During World War I Danford took command of the newly formed 174th tunnelling company in March 1915. The group's work was at first to keep the German miners at bay, but this still meant that they were under attack. In May 1915, in the Ploegsteert sector, one such attack saw nine British miners trapped underground. Danford immediately set about organising the miners rescue by working men on the surface at great pressure in short shifts. The armoured hosepipe that supplied air was not damaged so this meant that not only did the men received air but that Danford could keep up their morale by speaking down it. He encouraged the trapped men by describing how hard their comrades were working to release them and so goaded them into working from their end to free themselves. After 36 hours all the men were freed, suffering little more than hunger and fatigue. After a nights sleep the men were back working in the tunnels.
Danford and the tunnelling company moved to Bray on 24 July 1915, when it took over 66 shafts from the French. This was on the Somme front and where the Germans were particularly active; constantly firing at the Allies shafts and galleries and succeeding in destroying many of them.
Danford was promoted to being the ‘Controller of Mines’ on 1st January 1916. In May of that year he was seriously injured in a car accident, fracturing his elbow in three places and therefore missed the main Battle of the Somme as he was away from the frontline for three months.
On 1st January 1918, Danford was made brevet Lieutenant- Colonel and in April of that year was appointed A.Q.M.G. (Assistant Quartermaster General) and Class X Assistant Inspector of Mines, British Army in France. He was mentioned four times in dispatches and received a D.S.O. (Distinguished Service Order) medal for his services in France.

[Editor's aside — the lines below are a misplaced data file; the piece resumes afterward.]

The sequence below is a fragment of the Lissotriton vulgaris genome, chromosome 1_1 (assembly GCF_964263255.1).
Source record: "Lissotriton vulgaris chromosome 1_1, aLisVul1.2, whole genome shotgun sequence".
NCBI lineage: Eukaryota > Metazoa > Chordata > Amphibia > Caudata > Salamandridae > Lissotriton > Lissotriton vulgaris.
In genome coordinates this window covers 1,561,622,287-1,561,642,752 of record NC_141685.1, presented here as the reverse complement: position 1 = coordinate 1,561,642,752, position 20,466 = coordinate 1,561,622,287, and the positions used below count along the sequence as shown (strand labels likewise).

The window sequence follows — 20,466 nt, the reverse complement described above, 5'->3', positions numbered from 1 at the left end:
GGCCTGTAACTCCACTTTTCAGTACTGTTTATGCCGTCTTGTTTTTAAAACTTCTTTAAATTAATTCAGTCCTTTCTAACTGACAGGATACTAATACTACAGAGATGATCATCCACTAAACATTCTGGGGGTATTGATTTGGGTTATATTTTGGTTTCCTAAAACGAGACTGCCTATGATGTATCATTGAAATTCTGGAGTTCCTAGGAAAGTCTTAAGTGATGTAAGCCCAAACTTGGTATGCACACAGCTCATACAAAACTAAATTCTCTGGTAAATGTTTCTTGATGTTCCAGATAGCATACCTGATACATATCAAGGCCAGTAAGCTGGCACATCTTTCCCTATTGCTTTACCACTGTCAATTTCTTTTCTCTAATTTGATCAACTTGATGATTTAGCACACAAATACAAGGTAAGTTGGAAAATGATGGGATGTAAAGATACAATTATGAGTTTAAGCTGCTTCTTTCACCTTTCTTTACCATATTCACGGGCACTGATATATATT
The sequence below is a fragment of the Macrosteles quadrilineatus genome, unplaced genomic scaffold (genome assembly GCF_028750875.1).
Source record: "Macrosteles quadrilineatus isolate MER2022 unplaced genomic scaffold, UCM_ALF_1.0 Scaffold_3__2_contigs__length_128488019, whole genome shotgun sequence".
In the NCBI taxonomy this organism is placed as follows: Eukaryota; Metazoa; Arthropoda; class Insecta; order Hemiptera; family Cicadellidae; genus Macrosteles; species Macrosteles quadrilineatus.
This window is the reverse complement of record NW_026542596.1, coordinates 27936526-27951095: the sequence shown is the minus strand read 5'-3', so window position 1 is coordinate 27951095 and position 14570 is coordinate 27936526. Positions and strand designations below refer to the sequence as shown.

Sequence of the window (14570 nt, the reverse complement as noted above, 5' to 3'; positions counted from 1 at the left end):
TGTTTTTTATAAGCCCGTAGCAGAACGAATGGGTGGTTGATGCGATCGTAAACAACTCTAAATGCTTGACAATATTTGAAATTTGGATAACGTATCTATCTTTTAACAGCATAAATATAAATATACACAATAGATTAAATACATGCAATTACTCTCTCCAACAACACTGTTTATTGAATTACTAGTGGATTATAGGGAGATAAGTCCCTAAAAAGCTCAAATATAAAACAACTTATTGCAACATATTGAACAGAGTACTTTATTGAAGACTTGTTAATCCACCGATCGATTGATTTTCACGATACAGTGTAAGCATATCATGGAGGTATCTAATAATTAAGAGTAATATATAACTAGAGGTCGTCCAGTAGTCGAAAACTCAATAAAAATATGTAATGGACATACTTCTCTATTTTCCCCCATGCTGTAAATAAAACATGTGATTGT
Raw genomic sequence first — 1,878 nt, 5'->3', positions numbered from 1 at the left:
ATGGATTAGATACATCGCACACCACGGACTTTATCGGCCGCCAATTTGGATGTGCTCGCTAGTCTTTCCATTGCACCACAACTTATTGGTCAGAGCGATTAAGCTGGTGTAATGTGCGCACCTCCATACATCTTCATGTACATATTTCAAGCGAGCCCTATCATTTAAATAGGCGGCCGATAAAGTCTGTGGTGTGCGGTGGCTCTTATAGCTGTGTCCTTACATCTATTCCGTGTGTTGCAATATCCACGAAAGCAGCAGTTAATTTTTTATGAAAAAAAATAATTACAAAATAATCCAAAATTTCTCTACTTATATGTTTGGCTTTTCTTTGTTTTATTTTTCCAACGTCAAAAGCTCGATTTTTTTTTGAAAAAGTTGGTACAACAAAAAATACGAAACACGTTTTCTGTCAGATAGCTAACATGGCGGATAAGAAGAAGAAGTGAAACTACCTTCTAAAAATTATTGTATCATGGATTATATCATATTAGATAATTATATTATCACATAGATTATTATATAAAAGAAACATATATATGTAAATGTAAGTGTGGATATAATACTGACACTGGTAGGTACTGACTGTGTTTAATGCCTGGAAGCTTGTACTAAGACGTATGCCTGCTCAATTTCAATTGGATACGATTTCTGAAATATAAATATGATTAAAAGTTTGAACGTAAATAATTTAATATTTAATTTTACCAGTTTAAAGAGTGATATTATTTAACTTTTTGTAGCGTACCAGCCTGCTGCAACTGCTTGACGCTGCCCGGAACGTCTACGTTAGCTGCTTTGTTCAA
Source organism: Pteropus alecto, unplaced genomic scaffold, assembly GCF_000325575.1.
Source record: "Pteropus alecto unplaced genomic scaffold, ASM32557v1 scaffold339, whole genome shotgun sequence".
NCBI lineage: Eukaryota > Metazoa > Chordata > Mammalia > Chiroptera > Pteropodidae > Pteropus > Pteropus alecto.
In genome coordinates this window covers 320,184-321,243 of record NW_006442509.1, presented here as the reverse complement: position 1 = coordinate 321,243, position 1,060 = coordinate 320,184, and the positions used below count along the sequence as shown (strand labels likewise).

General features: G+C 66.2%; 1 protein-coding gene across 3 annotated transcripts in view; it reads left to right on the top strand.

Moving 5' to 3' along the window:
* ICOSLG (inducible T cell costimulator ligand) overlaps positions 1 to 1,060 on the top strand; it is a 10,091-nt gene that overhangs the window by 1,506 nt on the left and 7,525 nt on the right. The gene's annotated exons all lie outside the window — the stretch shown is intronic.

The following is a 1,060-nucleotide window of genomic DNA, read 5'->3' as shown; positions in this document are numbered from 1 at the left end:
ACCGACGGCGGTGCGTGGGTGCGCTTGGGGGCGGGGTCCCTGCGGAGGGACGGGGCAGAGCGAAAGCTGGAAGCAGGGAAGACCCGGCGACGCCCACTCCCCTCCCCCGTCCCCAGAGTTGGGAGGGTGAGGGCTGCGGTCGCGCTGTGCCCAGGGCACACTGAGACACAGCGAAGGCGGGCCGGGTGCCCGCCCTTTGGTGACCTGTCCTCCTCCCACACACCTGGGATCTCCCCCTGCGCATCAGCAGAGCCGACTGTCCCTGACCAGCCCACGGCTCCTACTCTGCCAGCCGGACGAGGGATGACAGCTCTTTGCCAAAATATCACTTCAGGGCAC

After the Armistice, Danford was sent to Ireland as C.R.E. (Commander Royal Engineers) 16th Infantry Brigade. This is where he met up again with CHTL.
Danford was a tough determined soldier, as displayed in France, he was not one to give up easily. This trait led to him almost losing his life in Ireland when he refused to surrender whilst attempting to escape from the IRA.
Danford had the nickname ‘Dirty Dan’ as he had a collection of crude stories. No doubt CHTL enjoyed his company and he was an obvious choice to invite along on the fishing trip.
Colonel Tyrrell doesn't appear to have had any direct direct connection to CHTL previous to his time in Ireland, other than they may have met in India. The two enjoyed playing tennis together in Ireland. From CHTL’s letter to Poppy, it seems that Danford had been originally invited on the fishing trip, he had already been out fishing with CHTL and possibly Tyrrell was a last-minute addition to the party.